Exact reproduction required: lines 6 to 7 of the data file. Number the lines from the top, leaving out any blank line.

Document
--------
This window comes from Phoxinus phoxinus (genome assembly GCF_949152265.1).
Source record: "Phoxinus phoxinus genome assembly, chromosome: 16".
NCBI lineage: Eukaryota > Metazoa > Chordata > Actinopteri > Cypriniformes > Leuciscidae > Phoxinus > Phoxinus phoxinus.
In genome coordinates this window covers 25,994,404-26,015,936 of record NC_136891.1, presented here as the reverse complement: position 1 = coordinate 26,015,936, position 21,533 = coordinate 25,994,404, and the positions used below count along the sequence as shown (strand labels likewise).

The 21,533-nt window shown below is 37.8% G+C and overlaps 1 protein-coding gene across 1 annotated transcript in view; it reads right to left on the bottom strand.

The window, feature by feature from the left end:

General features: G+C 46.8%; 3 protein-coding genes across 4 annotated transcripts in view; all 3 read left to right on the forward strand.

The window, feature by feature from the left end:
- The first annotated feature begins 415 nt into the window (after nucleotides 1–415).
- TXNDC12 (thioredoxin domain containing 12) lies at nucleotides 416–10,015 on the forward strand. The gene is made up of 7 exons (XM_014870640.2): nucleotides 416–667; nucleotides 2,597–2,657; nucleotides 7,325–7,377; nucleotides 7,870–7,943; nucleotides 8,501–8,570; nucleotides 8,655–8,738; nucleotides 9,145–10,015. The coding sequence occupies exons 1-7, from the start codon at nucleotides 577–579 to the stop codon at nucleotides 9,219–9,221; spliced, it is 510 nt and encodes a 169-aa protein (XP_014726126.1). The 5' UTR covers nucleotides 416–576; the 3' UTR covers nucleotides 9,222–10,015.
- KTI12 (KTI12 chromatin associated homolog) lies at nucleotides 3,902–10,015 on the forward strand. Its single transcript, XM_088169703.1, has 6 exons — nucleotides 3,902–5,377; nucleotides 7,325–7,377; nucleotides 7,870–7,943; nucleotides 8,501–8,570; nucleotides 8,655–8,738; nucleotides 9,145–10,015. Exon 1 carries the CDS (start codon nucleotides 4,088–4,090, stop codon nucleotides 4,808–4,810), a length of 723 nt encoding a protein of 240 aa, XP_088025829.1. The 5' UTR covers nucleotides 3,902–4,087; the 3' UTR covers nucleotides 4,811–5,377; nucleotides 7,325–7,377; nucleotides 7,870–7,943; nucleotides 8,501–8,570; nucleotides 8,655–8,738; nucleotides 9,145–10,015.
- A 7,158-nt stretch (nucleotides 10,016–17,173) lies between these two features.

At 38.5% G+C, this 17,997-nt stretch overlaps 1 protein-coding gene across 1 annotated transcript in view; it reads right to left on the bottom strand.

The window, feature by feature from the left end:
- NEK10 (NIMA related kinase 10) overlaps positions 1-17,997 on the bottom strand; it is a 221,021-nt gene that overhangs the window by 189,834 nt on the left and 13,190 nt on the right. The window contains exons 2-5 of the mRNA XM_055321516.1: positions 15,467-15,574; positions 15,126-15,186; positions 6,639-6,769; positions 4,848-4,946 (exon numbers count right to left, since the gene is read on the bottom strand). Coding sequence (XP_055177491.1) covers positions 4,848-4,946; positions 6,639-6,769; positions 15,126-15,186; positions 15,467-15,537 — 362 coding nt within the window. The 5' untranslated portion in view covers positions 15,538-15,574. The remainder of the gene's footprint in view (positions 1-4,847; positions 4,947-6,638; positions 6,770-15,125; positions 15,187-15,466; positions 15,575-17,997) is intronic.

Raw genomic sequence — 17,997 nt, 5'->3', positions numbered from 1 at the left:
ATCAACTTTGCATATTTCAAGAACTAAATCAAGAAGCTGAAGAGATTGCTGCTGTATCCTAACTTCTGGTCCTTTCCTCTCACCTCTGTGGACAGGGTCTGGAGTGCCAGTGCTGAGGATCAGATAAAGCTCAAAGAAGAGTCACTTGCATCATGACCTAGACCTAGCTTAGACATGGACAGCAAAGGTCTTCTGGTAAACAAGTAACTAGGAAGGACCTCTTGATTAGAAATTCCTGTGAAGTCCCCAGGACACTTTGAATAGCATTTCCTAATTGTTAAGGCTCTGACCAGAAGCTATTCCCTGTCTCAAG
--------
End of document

The window, feature by feature from the left end:

General features: G+C 46.8%; 3 protein-coding genes across 4 annotated transcripts in view; all 3 read left to right on the forward strand.